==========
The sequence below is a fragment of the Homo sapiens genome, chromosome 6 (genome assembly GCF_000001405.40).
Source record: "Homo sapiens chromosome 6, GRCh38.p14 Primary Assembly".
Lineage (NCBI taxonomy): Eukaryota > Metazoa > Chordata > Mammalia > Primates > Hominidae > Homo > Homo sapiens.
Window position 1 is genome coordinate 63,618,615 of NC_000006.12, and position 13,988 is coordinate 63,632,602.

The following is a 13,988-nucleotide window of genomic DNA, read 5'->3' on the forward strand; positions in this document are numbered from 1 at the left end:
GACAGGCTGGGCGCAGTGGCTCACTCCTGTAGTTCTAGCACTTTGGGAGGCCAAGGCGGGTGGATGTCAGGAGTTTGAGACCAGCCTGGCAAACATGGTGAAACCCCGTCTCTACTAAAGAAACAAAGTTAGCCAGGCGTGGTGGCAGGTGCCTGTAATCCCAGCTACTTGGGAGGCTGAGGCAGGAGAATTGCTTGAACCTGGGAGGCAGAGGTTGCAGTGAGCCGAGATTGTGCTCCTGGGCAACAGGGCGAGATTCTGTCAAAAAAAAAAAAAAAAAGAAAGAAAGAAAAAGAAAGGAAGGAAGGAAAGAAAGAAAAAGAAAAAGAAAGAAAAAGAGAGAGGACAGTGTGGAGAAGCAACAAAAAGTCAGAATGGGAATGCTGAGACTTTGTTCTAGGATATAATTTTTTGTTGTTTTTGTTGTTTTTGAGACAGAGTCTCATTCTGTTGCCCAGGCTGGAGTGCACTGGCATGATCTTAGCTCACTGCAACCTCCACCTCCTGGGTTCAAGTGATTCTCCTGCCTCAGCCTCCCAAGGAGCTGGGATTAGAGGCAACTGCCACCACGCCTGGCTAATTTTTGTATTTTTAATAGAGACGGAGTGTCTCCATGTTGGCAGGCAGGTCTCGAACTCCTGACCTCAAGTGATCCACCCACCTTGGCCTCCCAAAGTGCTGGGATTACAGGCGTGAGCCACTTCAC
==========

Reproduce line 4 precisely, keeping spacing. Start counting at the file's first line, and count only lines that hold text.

Window position 1 is genome coordinate 63,618,615 of NC_000006.12, and position 13,988 is coordinate 63,632,602.